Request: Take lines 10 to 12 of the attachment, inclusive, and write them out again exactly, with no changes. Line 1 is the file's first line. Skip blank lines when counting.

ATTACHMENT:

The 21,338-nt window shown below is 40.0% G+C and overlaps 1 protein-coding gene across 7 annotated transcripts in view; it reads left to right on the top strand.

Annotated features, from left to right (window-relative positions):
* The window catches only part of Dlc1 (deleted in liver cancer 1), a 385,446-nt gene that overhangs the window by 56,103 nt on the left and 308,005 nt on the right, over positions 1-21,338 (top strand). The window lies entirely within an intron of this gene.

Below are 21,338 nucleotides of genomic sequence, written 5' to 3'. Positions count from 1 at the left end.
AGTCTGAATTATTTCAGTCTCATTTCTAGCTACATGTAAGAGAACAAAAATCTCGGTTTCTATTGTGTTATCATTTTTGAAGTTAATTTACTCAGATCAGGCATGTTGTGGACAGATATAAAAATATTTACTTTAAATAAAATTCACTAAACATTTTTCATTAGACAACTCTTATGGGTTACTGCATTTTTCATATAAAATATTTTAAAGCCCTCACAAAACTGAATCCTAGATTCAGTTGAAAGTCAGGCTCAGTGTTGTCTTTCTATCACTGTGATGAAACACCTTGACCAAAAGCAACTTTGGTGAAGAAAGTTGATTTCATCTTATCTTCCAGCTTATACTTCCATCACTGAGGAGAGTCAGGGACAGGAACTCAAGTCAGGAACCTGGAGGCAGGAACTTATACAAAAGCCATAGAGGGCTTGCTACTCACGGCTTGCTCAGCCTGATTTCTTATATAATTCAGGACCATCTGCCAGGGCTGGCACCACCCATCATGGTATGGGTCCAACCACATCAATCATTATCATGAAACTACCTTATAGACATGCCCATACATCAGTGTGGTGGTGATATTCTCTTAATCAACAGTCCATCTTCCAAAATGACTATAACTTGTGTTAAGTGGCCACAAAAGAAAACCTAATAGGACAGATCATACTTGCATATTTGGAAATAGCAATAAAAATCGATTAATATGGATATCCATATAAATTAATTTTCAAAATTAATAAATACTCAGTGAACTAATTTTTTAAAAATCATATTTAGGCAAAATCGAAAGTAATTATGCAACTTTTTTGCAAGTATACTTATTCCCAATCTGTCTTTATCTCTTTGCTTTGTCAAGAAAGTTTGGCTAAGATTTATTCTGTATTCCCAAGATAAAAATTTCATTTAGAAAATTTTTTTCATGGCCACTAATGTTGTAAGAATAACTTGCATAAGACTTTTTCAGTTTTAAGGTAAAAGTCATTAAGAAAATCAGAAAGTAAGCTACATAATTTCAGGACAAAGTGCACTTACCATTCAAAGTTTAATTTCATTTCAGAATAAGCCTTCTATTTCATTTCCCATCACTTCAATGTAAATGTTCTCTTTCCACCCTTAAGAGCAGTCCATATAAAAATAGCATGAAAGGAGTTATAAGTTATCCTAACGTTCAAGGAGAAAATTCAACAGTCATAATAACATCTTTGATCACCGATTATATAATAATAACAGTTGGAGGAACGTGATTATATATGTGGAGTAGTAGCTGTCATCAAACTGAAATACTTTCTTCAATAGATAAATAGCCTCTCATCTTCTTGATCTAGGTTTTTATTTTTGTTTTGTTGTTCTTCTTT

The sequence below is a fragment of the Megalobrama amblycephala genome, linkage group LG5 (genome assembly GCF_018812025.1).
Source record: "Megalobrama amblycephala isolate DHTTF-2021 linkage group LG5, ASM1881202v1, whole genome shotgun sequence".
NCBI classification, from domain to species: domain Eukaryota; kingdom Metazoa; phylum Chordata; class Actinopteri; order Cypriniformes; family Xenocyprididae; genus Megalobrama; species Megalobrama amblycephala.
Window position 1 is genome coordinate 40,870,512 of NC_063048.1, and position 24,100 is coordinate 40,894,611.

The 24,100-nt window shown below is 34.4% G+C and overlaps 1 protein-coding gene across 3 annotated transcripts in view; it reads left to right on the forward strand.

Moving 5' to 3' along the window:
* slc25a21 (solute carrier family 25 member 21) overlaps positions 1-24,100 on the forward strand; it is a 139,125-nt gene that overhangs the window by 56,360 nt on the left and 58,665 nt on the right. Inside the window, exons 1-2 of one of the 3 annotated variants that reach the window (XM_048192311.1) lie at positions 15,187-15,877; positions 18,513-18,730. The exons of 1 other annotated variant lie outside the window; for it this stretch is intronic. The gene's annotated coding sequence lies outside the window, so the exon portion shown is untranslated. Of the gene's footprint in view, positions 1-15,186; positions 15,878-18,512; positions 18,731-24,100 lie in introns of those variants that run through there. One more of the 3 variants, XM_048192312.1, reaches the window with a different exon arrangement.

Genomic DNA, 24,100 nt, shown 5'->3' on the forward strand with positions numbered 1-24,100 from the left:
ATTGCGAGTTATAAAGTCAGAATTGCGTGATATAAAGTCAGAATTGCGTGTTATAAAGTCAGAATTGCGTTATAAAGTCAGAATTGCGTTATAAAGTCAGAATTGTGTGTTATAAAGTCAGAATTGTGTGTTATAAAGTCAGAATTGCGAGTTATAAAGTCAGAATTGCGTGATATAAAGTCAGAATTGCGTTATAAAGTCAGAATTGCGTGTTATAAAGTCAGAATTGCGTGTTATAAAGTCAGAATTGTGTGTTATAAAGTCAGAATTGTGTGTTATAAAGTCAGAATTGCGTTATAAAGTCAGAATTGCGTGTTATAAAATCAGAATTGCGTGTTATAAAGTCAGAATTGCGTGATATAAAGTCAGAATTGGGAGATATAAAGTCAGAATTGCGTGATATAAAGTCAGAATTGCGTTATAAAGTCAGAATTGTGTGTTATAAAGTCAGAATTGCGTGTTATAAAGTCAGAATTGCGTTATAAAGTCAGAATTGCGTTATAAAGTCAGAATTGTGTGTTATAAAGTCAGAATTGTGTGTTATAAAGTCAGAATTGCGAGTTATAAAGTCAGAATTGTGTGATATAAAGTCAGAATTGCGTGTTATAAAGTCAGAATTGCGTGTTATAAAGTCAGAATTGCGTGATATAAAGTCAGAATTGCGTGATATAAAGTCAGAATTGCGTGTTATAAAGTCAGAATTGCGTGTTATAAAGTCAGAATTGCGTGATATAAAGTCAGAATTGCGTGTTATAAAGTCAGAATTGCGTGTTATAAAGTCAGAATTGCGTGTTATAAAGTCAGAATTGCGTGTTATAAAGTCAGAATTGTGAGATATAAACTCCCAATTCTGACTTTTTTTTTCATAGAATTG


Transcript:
The 24,100-nt window shown below is 34.4% G+C and overlaps 1 protein-coding gene across 3 annotated transcripts in view; it reads left to right on the forward strand.

Moving 5' to 3' along the window:
* slc25a21 (solute carrier family 25 member 21) overlaps positions 1-24,100 on the forward strand; it is a 139,125-nt gene that overhangs the window by 56,360 nt on the left and 58,665 nt on the right. Inside the window, exons 1-2 of one of the 3 annotated variants that reach the window (XM_048192311.1) lie at positions 15,187-15,877; positions 18,513-18,730. The exons of 1 other annotated variant lie outside the window; for it this stretch is intronic. The gene's annotated coding sequence lies outside the window, so the exon portion shown is untranslated. Of the gene's footprint in view, positions 1-15,186; positions 15,878-18,512; positions 18,731-24,100 lie in introns of those variants that run through there. One more of the 3 variants, XM_048192312.1, reaches the window with a different exon arrangement.